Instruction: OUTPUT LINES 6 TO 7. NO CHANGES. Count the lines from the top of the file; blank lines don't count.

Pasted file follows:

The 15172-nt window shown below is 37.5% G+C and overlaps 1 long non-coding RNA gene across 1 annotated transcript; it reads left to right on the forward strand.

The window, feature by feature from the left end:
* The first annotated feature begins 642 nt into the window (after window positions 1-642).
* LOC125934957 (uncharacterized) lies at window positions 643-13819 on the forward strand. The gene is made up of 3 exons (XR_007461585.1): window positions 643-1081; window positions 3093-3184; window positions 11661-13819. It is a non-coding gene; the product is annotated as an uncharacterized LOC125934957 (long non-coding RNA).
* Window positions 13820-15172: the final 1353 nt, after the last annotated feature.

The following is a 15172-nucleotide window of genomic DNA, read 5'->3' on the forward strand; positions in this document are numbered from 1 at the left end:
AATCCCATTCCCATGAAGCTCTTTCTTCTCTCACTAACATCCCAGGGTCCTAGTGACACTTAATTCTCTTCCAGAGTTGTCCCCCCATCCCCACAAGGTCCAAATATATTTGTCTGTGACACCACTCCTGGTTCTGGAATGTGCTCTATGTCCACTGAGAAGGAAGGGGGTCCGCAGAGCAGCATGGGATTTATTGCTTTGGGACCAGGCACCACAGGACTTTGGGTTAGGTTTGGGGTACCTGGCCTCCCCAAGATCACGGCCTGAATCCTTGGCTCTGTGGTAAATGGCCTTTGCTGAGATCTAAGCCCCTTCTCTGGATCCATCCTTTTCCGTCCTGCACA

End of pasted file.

The following is a 15172-nucleotide window of genomic DNA, read 5'->3' on the forward strand; positions in this document are numbered from 1 at the left end:
AATCCCATTCCCATGAAGCTCTTTCTTCTCTCACTAACATCCCAGGGTCCTAGTGACACTTAATTCTCTTCCAGAGTTGTCCCCCCATCCCCACAAGGTCCAAATATATTTGTCTGTGACACCACTCCTGGTTCTGGAATGTGCTCTATGTCCACTGAGAAGGAAGGGGGTCCGCAGAGCAGCATGGGATTTATTGCTTTGGGACCAGGCACCACAGGACTTTGGGTTAGGTTTGGGGTACCTGGCCTCCCCAAGATCACGGCCTGAATCCTTGGCTCTGTGGTAAATGGCCTTTGCTGAGATCTAAGCCCCTTCTCTGGATCCATCCTTTTCCGTCCTGCACA